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Topic # 172056 10-May-2015 13:30
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Hello.

I woke up this morning and thought "I wonder if I can start up a business for under $10K" Is this at all possible? It would be a business in the hospitality industry, more specifically food.

Right now it is simply an idea, literally have done no research on this. It would be in the wellington region, at a small premises and I could basically put as many hours in as needed, at least during the day.

Have you had any experience starting up a business? More specifically have you started up a business in the Hospitality region? What was your budget? What was Hells Pizza's budget does anybody know?

I think I read/heard something a little while ago that 3/4 businesses failed within the first 6(?) months. I am not sure if that was worldwide or if it was in NZ.

Anyway, as mentioned above, I have done no research, simply looking into the idea. Probably just a spur of the moment thing but for now I am interested in getting more information :)

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  Reply # 1301409 10-May-2015 13:33
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Many small businesses are setup as a part time thing, while you a still a wage slave. The big cost is your wages, so if you it is going to be your main source of income from day 1, then 10k won't get you anywhere.



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  Reply # 1301410 10-May-2015 13:34
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mattwnz: Many small businesses are setup as a part time thing, while you a still a wage slave. The big cost is your wages, so if you it is going to be your main source of income from day 1, then 10k won't get you anywhere.


Thanks for the reply.

No I would still keep my current job, working afternoons/evenings/nights.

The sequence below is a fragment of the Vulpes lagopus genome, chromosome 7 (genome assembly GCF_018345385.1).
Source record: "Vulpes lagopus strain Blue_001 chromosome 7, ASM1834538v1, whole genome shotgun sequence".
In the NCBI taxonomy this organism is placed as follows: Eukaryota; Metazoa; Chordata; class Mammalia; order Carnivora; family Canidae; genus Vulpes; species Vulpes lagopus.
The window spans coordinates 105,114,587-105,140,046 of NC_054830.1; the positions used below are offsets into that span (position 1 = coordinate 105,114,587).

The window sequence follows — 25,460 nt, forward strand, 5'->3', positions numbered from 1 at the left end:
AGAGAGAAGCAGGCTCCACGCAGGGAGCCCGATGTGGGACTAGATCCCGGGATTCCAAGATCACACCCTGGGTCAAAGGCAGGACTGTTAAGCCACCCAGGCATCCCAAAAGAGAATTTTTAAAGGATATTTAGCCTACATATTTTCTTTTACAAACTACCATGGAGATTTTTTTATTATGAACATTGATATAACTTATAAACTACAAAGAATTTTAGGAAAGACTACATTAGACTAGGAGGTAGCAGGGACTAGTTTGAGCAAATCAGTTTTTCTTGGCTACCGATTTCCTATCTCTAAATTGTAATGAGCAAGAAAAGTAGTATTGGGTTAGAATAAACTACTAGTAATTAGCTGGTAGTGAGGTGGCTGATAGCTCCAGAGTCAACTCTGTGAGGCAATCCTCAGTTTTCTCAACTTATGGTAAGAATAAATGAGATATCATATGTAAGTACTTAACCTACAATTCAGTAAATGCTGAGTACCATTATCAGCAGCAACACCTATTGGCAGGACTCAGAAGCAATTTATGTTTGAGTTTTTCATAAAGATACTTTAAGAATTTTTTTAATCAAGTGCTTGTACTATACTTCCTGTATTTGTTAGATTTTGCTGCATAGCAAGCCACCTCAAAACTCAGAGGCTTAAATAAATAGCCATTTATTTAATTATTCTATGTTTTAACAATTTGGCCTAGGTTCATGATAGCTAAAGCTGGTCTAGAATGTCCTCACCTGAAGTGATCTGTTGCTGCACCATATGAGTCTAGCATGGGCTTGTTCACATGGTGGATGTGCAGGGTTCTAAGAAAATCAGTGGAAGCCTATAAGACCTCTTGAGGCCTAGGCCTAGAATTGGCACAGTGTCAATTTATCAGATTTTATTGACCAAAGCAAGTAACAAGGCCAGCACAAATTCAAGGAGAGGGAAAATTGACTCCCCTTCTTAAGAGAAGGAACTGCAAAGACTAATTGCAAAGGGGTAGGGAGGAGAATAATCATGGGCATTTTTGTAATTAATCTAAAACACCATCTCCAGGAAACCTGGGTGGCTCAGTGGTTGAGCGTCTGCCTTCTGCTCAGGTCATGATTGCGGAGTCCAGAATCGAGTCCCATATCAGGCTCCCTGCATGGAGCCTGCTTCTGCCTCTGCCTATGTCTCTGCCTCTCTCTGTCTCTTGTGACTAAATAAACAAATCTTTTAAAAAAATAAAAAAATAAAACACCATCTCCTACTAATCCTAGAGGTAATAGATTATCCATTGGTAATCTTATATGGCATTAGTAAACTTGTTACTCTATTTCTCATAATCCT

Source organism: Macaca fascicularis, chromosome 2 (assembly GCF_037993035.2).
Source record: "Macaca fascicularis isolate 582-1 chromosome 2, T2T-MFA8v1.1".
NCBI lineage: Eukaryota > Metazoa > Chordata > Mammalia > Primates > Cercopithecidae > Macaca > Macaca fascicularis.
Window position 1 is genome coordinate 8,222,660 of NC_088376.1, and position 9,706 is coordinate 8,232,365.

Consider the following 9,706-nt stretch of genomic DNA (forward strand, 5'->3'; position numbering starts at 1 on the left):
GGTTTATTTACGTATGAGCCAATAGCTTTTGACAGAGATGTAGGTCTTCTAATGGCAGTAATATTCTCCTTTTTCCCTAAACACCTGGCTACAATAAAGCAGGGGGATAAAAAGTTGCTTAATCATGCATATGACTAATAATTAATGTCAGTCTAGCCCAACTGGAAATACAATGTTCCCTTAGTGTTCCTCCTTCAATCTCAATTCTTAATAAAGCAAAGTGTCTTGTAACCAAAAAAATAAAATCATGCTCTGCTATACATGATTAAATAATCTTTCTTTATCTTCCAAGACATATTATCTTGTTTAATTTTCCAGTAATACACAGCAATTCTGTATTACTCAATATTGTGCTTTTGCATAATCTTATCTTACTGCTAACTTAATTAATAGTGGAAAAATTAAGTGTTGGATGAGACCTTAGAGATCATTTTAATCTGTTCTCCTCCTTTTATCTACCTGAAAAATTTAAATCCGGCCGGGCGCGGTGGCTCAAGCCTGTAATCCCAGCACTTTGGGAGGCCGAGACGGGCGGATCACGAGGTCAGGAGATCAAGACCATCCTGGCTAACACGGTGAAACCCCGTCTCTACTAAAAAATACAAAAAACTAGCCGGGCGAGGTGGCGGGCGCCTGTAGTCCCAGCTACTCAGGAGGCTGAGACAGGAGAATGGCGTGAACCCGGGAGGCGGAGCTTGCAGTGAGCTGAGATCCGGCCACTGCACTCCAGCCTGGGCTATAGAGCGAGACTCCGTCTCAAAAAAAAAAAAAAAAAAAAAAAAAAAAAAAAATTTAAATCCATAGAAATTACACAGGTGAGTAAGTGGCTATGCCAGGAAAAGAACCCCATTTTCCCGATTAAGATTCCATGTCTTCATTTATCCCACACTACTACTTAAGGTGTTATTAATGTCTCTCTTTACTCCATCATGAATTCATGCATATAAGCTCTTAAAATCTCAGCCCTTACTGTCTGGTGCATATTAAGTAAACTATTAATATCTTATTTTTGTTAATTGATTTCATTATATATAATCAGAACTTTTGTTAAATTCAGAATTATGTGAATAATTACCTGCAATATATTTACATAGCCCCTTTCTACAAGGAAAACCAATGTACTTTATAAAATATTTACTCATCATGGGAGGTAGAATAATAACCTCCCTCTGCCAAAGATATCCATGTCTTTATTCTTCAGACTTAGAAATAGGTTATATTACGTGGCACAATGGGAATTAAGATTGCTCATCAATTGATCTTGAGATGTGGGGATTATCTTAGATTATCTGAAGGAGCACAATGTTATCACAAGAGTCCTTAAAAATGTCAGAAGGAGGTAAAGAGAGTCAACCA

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  Reply # 1301411 10-May-2015 13:36
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You can start lawn mowing business at that cost.

Food hospitality business can be a bit difficult unless you already have prior experience managing one.





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  Reply # 1301432 10-May-2015 14:06
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i don't know much about business, but the most successful ones I can see, have these things

- start small, don't over commit with clients/capital
- do a few things for a few people very well
- never shy to ask/borrow instead of buy/buy
- able to adapt/change

but I don't know ...




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  Reply # 1301447 10-May-2015 14:34
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The easier (although not always) path many people take is buying into a franchise. Then you have an established brand, and you may also have some certainty of cashflow and clients, and there is certainty on processes and equipment and space you need. But there are big costs with that and risk, and other costs that you may have to commit to. Setting up your own business brand potentially requires a lot more work initlaly, but maybe more satisfying, and those are the types of business that are more likely to fail IMO. The other option is to buy into an existing business.